Now, three decades later, Goode is gone (he passed away in 2013 at age 79), Dave Ready Jr. is the winemaker, and Murphy-Goode is under the broad umbrella of the Jackson Family Wines Collection.

Ready learned a lot about wine from his father, and after working a crush at Murphy-Goode, his destiny was sealed. A winemaker’s palate is not something that should be wasted, and Ready had it. In 1997, he became Murphy-Goode’s assistant winemaker, and four years later, the “assistant” part of the title was eliminated.

Ready has said, “You need to let the wine show what it has in its soul.” That philosophy is apparent in Murphy-Goode’s collection of four 2012 Cabernet Sauvignon releases, three from the winery’s home base in Sonoma’s Alexander Valley, and one from Knight’s Valley, an appellation that straddles northern Sonoma and Napa counties.

The “Alexander Valley” wine was made from grapes grown in two blocks of the Terra A Lago Vineyard, which is owned by Ready’s long-time friend, Val Peline. The “Terra A Lago” bottling features wines from Ready’s favorite block of that vineyard. The Knights Valley Cab has been dubbed “Poker Knight,” and is quite distinct from the Alexander Valley Cabs. And the “Single Deck” Cabernet comes from a single block of the Alden-Ellis mountain vineyard.

Alexander Valley has an ideal environment for growing Bordeaux varietals such as Cabernet, and while Murphy-Goode has a large portfolio of wines at various price points, it is the Cabs that truly shine.

For the 2012 vintage, the “Alexander Valley” Cab is soft and approachable and ready to enjoy now. The “Terra A Lago” figures to be in its prime in four to six years. The “Poker Knight” combines the more powerful nature of Napa Valley Cabs with the more immediate accessibility of the Sonoma side. Finally, the “Single Deck” Cab is tightly wound and built to age. You can read our reviews of these wines here.

When it comes to Murphy-Goode’s Cabs from 2012, we would suggest this marketing slogan: “It’s All Goode.”

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2012 Murphy-Goode ‘Terra A Lago’ Cabernet Sauvignon, Alexander Valley

This is a tightly wound wine, so the first aromatic impression comes from the cinnamon, clove and vanilla notes, rather than the fruit. With time in the glass and plenty of swirling, however, enticing impressions of chocolate-dipped cherries and assorted berries emerge, along with a whiff of field lavender. A mouth-filling wine, it picks up a youthful, medium-grained tannic grip after mid-palate, along with a Syrah-like sense of meat and smoke. In the finish, a hint of cocoa powder mingles with the big dark fruits. Needs four to six years in the cellar to fully blossom.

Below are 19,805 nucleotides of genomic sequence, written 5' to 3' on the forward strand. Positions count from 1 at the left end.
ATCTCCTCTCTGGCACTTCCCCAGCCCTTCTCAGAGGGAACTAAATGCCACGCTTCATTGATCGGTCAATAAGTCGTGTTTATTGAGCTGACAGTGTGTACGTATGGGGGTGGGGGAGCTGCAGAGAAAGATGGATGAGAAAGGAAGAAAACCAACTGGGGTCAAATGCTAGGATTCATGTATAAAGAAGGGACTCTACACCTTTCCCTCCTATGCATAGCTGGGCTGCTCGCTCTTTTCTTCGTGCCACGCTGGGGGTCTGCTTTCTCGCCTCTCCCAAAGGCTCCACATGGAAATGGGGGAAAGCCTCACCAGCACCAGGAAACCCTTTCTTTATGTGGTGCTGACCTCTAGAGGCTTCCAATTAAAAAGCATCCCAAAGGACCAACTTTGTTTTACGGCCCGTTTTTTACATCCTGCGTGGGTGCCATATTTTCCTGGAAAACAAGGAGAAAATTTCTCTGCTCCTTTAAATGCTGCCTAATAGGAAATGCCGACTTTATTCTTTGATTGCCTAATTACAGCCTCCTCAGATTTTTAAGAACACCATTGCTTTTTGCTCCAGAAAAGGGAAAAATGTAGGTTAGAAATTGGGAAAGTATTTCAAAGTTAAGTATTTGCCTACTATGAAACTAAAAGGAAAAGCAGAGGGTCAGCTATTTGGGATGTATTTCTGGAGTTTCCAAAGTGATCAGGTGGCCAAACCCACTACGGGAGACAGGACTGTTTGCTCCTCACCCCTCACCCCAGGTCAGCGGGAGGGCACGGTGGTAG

MSRP: $40 (March 2015)

Wine Lines rating: 91

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2012 Murphy-Goode Cabernet Sauvignon, Alexander Valley

The nose of this wine offers up notes of black cherries, cinnamon, black currants, black licorice, and hints of brown sugar and cloves. In the mouth, there’s ample, plump dark fruit with a sweet edge, and the velvety tannins subside to reveal a nice chocolate note in the finish. Do you know someone who is ready to make the move from Merlot to Cabernet? This would make an ideal “bridge” wine, and best of all, it’s ready to drink now.

MSRP: $26 (March 2015)

Wine Lines rating: 90

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2012 Murphy-Goode ‘Poker Knight’ Cabernet Sauvignon, Knights Valley

Combine the power of Napa Valley Cabernet Sauvignon with the much earlier accessibility of Alexander Valley Cab and what do you get? Most likely, a bottle with “Knights Valley” on the label, and this wine from that appellation can be enjoyed now or put away to evolve for up to a decade. The nose suggests blackberry, black currant, black plum, a hint of black licorice and a vague whiff (amidst all that “darkness”) of red cherry. The wine has a full mouthfeel, and the juicy black fruits offer plenty of flavor through the finish, where integrated, fine-grained, silty tannins make an appearance — and that red cherry impression re-emerges, joined by a hint of mocha. Impressive now, and may be even more so a decade down the road.

MSRP: $45 (March 2015)

Wine Lines rating: 91

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2012 Murphy-Goode ‘Single Deck’ Cabernet Sauvignon, Alexander Valley

This wine has a powerful, focused, concentrated nose that you’d normally experience only in a $150 Napa Valley Cabernet from a good vintage. Think: assorted red, black and blue fruits, joined by notes of cedar, tobacco leaf, graphite and a minerality not found in Murphy-Goode’s other 2012 Cabs. It’s all wrapped in youthful, medium-grained tannins that suggest long-term aging will be rewarded. On the label, you’ll find “crushed velvet” amidst the verbiage, and we can’t think of a better way to describe the plush mouthfeel, coupled with the tannic quality. Complex and delicious.

MSRP: $45 (March 2015)

Wine Lines rating: 92

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2012 Hess Select Pinot Noir, Central Coast

Nearly transparent light coral/ruby color, lightening at the rim. At first sniff, ample menthol-laced black cherry fruit is evident, with notes of strawberry and tea leaf. There is noticeable heat from the stated 14.5% alcohol. An easy to drink red – try it with your next roast beef sandwich.
MSRP: $28 (March 2015)
Wine Lines rating: 85